# Emphasizing the Coefficients of the Leading Order and Using Big O Notation for the Remainder

I am trying to understand the correct application of Big O notation to polynomial expressions, including terms with negative coefficients. For example, consider the polynomial $$2n^3-2n^2+n+1$$, where $$n$$ is a positive number. When emphasizing the coefficient of the leading term and using Big O notation for the remainder, can this expression be written as: $$2n^3 - O(n^2)$$? I am unsure if this notation is permissible in scientific writing.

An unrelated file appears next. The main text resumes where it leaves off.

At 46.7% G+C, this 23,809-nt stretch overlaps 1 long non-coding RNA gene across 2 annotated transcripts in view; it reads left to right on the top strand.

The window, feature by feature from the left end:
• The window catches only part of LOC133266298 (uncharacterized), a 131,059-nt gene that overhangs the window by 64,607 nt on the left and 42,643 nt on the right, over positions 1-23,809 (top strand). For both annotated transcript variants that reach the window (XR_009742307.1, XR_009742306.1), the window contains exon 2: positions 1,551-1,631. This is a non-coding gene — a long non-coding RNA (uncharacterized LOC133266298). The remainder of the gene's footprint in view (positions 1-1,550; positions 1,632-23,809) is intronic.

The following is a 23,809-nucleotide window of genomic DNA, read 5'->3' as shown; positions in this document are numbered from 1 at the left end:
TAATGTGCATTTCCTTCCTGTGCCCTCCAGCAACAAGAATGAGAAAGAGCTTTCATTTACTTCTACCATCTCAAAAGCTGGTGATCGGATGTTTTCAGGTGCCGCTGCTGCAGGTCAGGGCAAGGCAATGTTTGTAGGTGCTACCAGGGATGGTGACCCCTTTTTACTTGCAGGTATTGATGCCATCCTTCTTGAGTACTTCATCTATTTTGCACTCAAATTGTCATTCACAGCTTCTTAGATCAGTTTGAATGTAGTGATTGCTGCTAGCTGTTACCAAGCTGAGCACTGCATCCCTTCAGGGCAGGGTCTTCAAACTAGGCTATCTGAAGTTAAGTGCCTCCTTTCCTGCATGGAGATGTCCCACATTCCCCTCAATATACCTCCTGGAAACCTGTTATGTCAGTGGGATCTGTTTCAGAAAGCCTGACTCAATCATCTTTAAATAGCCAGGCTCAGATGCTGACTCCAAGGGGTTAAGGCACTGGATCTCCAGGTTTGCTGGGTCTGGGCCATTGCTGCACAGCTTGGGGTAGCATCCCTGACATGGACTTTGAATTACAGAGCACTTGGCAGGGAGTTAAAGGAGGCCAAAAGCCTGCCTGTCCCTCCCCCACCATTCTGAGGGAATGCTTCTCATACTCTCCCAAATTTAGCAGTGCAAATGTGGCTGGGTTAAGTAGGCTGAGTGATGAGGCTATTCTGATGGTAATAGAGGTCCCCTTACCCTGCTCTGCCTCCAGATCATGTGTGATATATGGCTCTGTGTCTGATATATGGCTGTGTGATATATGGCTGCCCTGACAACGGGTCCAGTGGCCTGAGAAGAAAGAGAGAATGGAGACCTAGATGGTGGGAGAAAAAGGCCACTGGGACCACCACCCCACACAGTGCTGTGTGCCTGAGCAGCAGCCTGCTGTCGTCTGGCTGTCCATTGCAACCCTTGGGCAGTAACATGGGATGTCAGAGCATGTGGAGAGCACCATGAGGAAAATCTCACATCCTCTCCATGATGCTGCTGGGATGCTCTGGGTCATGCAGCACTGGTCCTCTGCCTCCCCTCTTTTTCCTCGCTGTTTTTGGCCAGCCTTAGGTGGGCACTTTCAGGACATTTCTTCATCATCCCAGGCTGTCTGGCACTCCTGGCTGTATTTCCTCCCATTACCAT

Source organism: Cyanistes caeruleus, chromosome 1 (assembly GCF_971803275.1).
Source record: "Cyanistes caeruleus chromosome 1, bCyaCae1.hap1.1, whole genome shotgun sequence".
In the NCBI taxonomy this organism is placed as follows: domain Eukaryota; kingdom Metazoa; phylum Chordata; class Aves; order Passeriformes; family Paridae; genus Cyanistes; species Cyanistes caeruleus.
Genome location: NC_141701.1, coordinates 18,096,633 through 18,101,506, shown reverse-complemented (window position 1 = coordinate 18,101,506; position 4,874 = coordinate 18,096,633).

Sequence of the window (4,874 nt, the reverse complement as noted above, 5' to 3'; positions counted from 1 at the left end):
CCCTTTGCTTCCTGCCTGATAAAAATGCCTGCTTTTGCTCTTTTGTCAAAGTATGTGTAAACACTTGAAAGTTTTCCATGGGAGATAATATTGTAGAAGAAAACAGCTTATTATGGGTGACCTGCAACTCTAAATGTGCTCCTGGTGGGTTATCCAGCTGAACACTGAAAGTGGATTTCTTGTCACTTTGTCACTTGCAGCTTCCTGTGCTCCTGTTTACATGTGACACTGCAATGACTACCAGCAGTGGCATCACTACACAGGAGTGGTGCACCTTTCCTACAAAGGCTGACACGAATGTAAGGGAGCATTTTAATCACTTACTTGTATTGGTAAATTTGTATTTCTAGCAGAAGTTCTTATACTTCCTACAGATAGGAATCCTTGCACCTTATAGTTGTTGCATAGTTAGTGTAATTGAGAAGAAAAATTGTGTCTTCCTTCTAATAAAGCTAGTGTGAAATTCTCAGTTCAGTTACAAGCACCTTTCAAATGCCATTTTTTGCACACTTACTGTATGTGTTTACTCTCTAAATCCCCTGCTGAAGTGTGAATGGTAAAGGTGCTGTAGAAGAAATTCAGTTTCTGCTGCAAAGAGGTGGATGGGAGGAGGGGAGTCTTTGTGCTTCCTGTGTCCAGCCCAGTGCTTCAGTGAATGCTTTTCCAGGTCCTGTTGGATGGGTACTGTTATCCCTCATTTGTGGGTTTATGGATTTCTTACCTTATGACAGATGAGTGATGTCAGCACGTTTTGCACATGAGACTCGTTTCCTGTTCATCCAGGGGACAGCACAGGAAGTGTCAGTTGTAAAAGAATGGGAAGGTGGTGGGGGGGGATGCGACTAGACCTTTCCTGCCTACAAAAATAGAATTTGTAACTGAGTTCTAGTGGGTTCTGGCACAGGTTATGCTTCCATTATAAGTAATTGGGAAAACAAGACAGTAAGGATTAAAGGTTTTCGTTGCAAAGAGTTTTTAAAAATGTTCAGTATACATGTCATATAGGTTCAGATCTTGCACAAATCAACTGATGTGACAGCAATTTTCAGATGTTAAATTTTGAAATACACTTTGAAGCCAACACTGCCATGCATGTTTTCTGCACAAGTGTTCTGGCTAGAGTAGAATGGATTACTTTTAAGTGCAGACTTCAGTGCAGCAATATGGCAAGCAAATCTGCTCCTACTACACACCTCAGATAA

Additionally, I would like to know if functions like $$2n^3-2n^2+n+1$$ can be written as: $$2n^3+O(n)$$ while ignoring the negative terms.

Any insights or guidance on this matter would be greatly appreciated.

$$f(n) = 2n^3 - 2n^2 + n + 1$$ can be written as $$f(n) = 2n^3 - g(n)$$ where $$g(n) = 2n^2 - n - 1$$. Now $$g(n) \in O(n^2)$$ as well as $$g(n) \in \Omega(n^2)$$. Then you may loosely write $$2n^3 - \Omega(n^2) \le f(n) \le 2n^3 - O(n^2)$$. In my opinion it is better to write $$f(n) = 2n^3 - \Theta(n^2)$$.
$$f(n) = 2n^3 - 2n^2 + n + 1 \le 2n^3 + n$$. Thus $$f(n) \le 2n^3 + O(n)$$.